Research & Maps

Current Crude Oil-by-Rail Projects

Map_Current Crude Oil-by-Rail Projects_Updated Feb 18, 2014

In Oregon and Washington, 10 refineries and port terminals are planning, building, or already operating oil-by-rail terminals. View graphic »

WA Extracted Fuel Tax Loophole

For nearly six decades, Washington State has given away hundreds of millions of dollars in tax revenue through an “accidental” loophole with no clear public policy objective. Giving away millions to the state’s oil industry every year is hard to understand. At a time when the state is facing budget shortfalls and is trying to cut emissions, subsidizing Big Oil simply doesn’t add up. It’s for the legislature to decide whether we’ll close this loophole to help shore up the state budget or continue this hidden handout to oil companies. Read the factsheet here:

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Who Pays for Parking?

Monopoly Park Place. Photo by Philip Taylor, cc.

How the oversupply of parking undermines housing affordability. Read more »

Peabody Energy, Gateway Pacific, and the Asian Coal Bubble

Coal Prices Gateway Peak to Aug 2013

A new Sightline report shows that the collapse in coal prices jeopardized Peabody Energy’s coal export plans. Read more »

Unlocking Home

Three Keys to Affordable Communities

Unlocking Home Cover

Alan Durning takes a hard look at the pinch of expensive urban housing and sees what many others have missed. Hidden in city regulations is a set of simple but powerful barriers to housing for all. These rules criminalize history’s answers to affordable dwellings: the rooming house, the roommate, the in-law apartment, and the backyard cottage. In effect, cities have banned what used to be the bottom end of the private housing market. They’ve made urban quarters expensive and scarce. In Unlocking Home: Three Keys to Affordable Community, Durning details how to revive inexpensive housing in walkable neighborhoods—at no cost to the public—by striking a few lines from municipal law books. Read more »

Visualizing 8 Million Tons of Coal through Portland

Portland Coal Pile, June 2013

The 8 million metric tons of coal slated to come through Portland annually would make a pile 1/3 of a mile in diameter and three feet taller than the Wells Fargo Center. View graphic »

The Morrow Pacific Project

High costs could turn coal export plan into a terminal of last resort

Ambre_handling

The Morrow Pacific project, a coal export venture being pursued by Australian firm Ambre Energy, aims to ship coal by rail to Oregon’s Port of Morrow on the Columbia River, barge it downstream to a second port, and load it onto cargo ships bound for Asia. Recent financial disclosures suggest that the project would face unusually high costs in three separate areas: High handling costs. Unlike conventional export projects that would handle coal at a single location, the Morrow Pacific project would transfer coal twice—first from rail cars to barges, and later from barges to ocean-going vessels. The extra step … Read more »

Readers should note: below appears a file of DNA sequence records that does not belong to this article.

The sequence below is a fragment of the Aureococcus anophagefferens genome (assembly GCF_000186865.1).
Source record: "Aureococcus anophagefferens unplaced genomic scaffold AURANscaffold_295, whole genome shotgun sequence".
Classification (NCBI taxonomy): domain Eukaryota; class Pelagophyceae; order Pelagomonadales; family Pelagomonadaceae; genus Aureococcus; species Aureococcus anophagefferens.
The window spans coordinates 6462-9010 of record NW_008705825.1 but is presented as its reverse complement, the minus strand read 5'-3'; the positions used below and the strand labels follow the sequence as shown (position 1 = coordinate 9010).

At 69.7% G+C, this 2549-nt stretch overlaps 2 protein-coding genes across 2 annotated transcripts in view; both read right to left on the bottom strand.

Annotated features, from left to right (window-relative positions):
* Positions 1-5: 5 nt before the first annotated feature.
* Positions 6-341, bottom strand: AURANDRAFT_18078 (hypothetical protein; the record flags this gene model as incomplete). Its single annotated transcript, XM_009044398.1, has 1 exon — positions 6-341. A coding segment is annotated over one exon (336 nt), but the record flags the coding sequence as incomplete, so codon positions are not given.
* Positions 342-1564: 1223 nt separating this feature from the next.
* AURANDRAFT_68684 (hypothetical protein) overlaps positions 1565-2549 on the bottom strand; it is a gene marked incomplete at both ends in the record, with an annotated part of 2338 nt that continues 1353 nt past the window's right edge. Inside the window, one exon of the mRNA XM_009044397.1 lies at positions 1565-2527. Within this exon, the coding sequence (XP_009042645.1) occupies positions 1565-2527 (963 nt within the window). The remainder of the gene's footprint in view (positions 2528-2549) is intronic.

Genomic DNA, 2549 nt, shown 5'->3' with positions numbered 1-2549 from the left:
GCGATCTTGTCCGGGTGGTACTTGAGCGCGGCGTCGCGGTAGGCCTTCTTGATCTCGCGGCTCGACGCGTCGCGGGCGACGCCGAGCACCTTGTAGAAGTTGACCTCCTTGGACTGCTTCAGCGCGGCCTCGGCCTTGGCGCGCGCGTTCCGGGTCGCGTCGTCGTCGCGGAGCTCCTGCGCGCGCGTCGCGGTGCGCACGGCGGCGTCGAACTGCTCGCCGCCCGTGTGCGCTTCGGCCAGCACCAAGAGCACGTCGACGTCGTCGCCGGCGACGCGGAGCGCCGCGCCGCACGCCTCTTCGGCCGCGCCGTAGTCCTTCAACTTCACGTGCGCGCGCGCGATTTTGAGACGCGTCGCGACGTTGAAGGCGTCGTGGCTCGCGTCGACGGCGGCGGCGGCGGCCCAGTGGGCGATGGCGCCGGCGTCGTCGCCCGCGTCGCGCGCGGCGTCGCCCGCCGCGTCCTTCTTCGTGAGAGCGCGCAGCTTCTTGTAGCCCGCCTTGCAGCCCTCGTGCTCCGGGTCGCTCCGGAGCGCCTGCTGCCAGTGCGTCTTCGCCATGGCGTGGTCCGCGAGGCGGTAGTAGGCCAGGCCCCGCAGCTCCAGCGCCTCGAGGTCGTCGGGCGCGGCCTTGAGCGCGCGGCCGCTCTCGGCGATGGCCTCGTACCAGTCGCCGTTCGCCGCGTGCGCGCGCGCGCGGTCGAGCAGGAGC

The Real Story of Puget Sound’s Disappearing Herring

Pacific herring, SteveWyshy, Flickr.

Puget Sound’s Pacific herring are a small fish with a whale-sized slate of problems. Many of the local herring stocks are in decline and despite some localized efforts to save them, their numbers haven’t bounced back. In this research memo, Sightline looks past the abundant rumors to examine the best science on Puget Sound herring. Are they jeopardized by disease, pollution, increasing numbers of predators, climate change, shoreline development, or fishing? And what about a new export terminal proposed at Cherry Point, home to one of the Sound’s most distinctive and threatened herring populations?

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Northwest Fossil Fuel Exports

fossil-fuels-052213

Across British Columbia, Oregon, and Washington, there are active proposals for seven new or expanded coal terminals, three oil pipelines, and six new natural gas pipelines. The projects are distinct, but they can be denominated in a common currency: the tons of carbon dioxide emitted if the fossil fuels were burned. Taken together, these projects would be capable of delivering enough fuel to release an additional 761 million metric tons of carbon dioxide into the atmosphere each year, equivalent to seven Keystone XL pipelines. The Northwest enjoys a reputation for leadership in clean energy and environmental policy. Yet the new … Read more »

Planned Northwest Coal Exports Would Not “Just Go to Canada”

A compilation of the coal industry’s leading thinkers explaining why the industry must have new coal ports in the Pacific Northwest. Read more »